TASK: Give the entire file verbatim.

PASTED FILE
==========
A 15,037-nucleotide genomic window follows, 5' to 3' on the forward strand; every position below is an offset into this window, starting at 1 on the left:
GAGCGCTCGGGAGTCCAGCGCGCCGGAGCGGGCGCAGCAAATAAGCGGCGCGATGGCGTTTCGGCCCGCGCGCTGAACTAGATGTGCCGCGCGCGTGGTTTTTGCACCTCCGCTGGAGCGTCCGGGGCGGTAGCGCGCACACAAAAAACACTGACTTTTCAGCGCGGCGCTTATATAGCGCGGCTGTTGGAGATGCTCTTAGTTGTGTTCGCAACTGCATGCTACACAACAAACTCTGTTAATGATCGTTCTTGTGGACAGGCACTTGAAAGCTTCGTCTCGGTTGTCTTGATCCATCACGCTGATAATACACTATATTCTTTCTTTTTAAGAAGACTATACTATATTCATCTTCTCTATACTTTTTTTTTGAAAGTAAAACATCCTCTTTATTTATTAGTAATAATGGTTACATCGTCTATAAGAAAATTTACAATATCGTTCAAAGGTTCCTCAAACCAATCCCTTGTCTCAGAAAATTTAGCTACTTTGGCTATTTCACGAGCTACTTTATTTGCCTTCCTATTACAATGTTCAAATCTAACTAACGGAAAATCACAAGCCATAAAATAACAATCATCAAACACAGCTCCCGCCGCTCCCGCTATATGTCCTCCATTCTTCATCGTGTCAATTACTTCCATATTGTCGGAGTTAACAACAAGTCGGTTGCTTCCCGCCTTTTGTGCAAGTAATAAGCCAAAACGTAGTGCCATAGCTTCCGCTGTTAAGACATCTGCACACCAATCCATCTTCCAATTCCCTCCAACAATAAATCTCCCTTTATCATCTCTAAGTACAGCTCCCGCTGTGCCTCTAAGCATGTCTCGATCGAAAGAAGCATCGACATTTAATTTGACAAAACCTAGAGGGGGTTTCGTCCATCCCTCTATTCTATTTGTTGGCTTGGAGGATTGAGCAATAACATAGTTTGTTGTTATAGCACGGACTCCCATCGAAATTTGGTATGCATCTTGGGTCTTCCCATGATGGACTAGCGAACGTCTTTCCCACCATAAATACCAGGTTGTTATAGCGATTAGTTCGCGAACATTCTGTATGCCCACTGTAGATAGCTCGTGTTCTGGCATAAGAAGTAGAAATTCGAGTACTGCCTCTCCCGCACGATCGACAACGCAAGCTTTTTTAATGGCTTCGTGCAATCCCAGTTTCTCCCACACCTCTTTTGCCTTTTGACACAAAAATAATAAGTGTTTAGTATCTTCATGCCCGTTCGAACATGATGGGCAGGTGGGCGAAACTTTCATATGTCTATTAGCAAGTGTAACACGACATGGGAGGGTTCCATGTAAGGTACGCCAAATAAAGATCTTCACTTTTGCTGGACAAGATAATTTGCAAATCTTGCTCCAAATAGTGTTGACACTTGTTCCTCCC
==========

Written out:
A 15,037-nucleotide genomic window follows, 5' to 3' on the forward strand; every position below is an offset into this window, starting at 1 on the left:
GAGCGCTCGGGAGTCCAGCGCGCCGGAGCGGGCGCAGCAAATAAGCGGCGCGATGGCGTTTCGGCCCGCGCGCTGAACTAGATGTGCCGCGCGCGTGGTTTTTGCACCTCCGCTGGAGCGTCCGGGGCGGTAGCGCGCACACAAAAAACACTGACTTTTCAGCGCGGCGCTTATATAGCGCGGCTGTTGGAGATGCTCTTAGTTGTGTTCGCAACTGCATGCTACACAACAAACTCTGTTAATGATCGTTCTTGTGGACAGGCACTTGAAAGCTTCGTCTCGGTTGTCTTGATCCATCACGCTGATAATACACTATATTCTTTCTTTTTAAGAAGACTATACTATATTCATCTTCTCTATACTTTTTTTTTGAAAGTAAAACATCCTCTTTATTTATTAGTAATAATGGTTACATCGTCTATAAGAAAATTTACAATATCGTTCAAAGGTTCCTCAAACCAATCCCTTGTCTCAGAAAATTTAGCTACTTTGGCTATTTCACGAGCTACTTTATTTGCCTTCCTATTACAATGTTCAAATCTAACTAACGGAAAATCACAAGCCATAAAATAACAATCATCAAACACAGCTCCCGCCGCTCCCGCTATATGTCCTCCATTCTTCATCGTGTCAATTACTTCCATATTGTCGGAGTTAACAACAAGTCGGTTGCTTCCCGCCTTTTGTGCAAGTAATAAGCCAAAACGTAGTGCCATAGCTTCCGCTGTTAAGACATCTGCACACCAATCCATCTTCCAATTCCCTCCAACAATAAATCTCCCTTTATCATCTCTAAGTACAGCTCCCGCTGTGCCTCTAAGCATGTCTCGATCGAAAGAAGCATCGACATTTAATTTGACAAAACCTAGAGGGGGTTTCGTCCATCCCTCTATTCTATTTGTTGGCTTGGAGGATTGAGCAATAACATAGTTTGTTGTTATAGCACGGACTCCCATCGAAATTTGGTATGCATCTTGGGTCTTCCCATGATGGACTAGCGAACGTCTTTCCCACCATAAATACCAGGTTGTTATAGCGATTAGTTCGCGAACATTCTGTATGCCCACTGTAGATAGCTCGTGTTCTGGCATAAGAAGTAGAAATTCGAGTACTGCCTCTCCCGCACGATCGACAACGCAAGCTTTTTTAATGGCTTCGTGCAATCCCAGTTTCTCCCACACCTCTTTTGCCTTTTGACACAAAAATAATAAGTGTTTAGTATCTTCATGCCCGTTCGAACATGATGGGCAGGTGGGCGAAACTTTCATATGTCTATTAGCAAGTGTAACACGACATGGGAGGGTTCCATGTAAGGTACGCCAAATAAAGATCTTCACTTTTGCTGGACAAGATAATTTGCAAATCTTGCTCCAAATAGTGTTGACACTTGTTCCTCCC